The continuing coronavirus pandemic in the United States is putting pressure on the food infrastructure of the Navajo Nation as authorities continue issuing restrictions in hopes of slowing the virus’s spread.
Navajo authorities have attempted to get ahead of the virus, instituting a curfew from 8:00pm to 5:00am, which local police started enforcing with fines on April 4.
But the number of cases has continued to climb. As of Monday, there were at least 384 confirmed cases and 15 deaths from COVID-19, the disease the virus causes, as of April 6.
“One death is one way too many,” Navajo Nation President Jonathan Nez was quoted as saying by local media.
Navajo authorities on Monday said they would implement a 57-hour total lockdown from 8pm on April 10 until 5am on April 13, unless in case of an emergency. This could place huge burdens on food and water delivery on tribal lands.
“Our tribe is trying to take all safety measures to protect our communities and it has come to this weekend one now,” said Denisa Livingston, an organiser with the Dine Community Advocacy Alliance (DCAA), a group that mobilises “community members to combat obesity, diabetes, and other chronic health issues” by increasing awareness of traditional food and lifestyle choices.
The situation the coronavirus pandemic presents is difficult, but familiar to Indigenous communities in the US, Livingston told Al Jazeera.
“We have already been experiencing these issues pre-COVID[-19] … Now the world is finally experiencing what has been happening in Indian country.”
The Navajo Nation is roughly the same size as West Virginia, 71,000 square kilometres (27,413 square miles).
It is a semi-autonomous territory spanning three US states – Arizona, New Mexico, and Utah. It essentially serves as a reservation for more than 350,000 Navajo (or Dine, in their language) people who live there.
There are 13 full-service supermarkets on the Navajo Nation, and one closed on April 1 after an employee tested positive for the coronavirus.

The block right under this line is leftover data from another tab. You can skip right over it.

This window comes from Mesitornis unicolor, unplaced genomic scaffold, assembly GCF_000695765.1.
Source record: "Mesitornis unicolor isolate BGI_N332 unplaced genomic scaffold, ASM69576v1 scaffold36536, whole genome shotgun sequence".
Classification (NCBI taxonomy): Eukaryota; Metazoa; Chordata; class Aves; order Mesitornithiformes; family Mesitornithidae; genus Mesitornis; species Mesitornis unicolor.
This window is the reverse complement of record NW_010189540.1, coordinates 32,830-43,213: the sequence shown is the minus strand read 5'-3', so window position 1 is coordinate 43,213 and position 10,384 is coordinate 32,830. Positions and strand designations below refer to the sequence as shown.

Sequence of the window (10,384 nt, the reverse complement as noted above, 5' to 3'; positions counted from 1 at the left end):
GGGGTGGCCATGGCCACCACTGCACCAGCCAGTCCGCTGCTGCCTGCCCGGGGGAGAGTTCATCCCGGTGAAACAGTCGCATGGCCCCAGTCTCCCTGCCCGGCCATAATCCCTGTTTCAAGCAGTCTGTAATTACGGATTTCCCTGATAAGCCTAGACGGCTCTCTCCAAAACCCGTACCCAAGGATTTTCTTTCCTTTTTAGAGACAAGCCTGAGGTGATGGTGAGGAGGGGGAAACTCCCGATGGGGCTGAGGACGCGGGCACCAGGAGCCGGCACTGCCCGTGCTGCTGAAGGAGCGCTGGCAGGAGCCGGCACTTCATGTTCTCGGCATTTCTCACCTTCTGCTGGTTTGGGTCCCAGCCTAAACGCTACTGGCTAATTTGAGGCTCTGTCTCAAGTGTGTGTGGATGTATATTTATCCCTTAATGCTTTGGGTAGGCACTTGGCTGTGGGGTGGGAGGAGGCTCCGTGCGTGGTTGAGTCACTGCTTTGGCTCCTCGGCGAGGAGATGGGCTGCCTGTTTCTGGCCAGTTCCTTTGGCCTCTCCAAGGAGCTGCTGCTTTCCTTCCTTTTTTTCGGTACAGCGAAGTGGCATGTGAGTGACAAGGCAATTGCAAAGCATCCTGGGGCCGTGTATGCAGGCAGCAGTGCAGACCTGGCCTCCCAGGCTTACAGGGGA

Though some have referred to the situation of food distribution in the Navajo Nation a “food desert”, Livingston used the phrase “food apartheid”.
Now, with the curfew, “hunger is becoming an issue”, Livingston said.
The lack of easy access to food – especially healthy options – has been a problem for Navajo people for years.
A 2006-07 study by Johns Hopkins University found that more than 76 percent of households faced food insecurity on the Navajo Nation.
According to the study, many Navajo also face obesity, diabetes and depression “and poor general health” – conditions believed to make people more susceptible to complications from COVID-19.
While difficulties around food access are rising during the coronavirus crisis, “at the same time resilience has been escalating”, Livingston said.
Without the ability to travel long distances, people on Navajo Nation can and should employ ancestral ways of life with greater frequency, according to the DCAA organiser.
These practices include cultivation of food at the home, making physical checks on elders in the community as opposed to using mobile phones and other forms of community support, including food deliveries to at-risk homes.
That community support does venture into the digital realm. There have been numerous fundraisers, including a GoFundMe for Navajo and Hopi families that has raised nearly $400,000 since March 15.
Much of the funds raised has been used to distribute food to hundreds of people, according to posts by organiser Ethel Branch.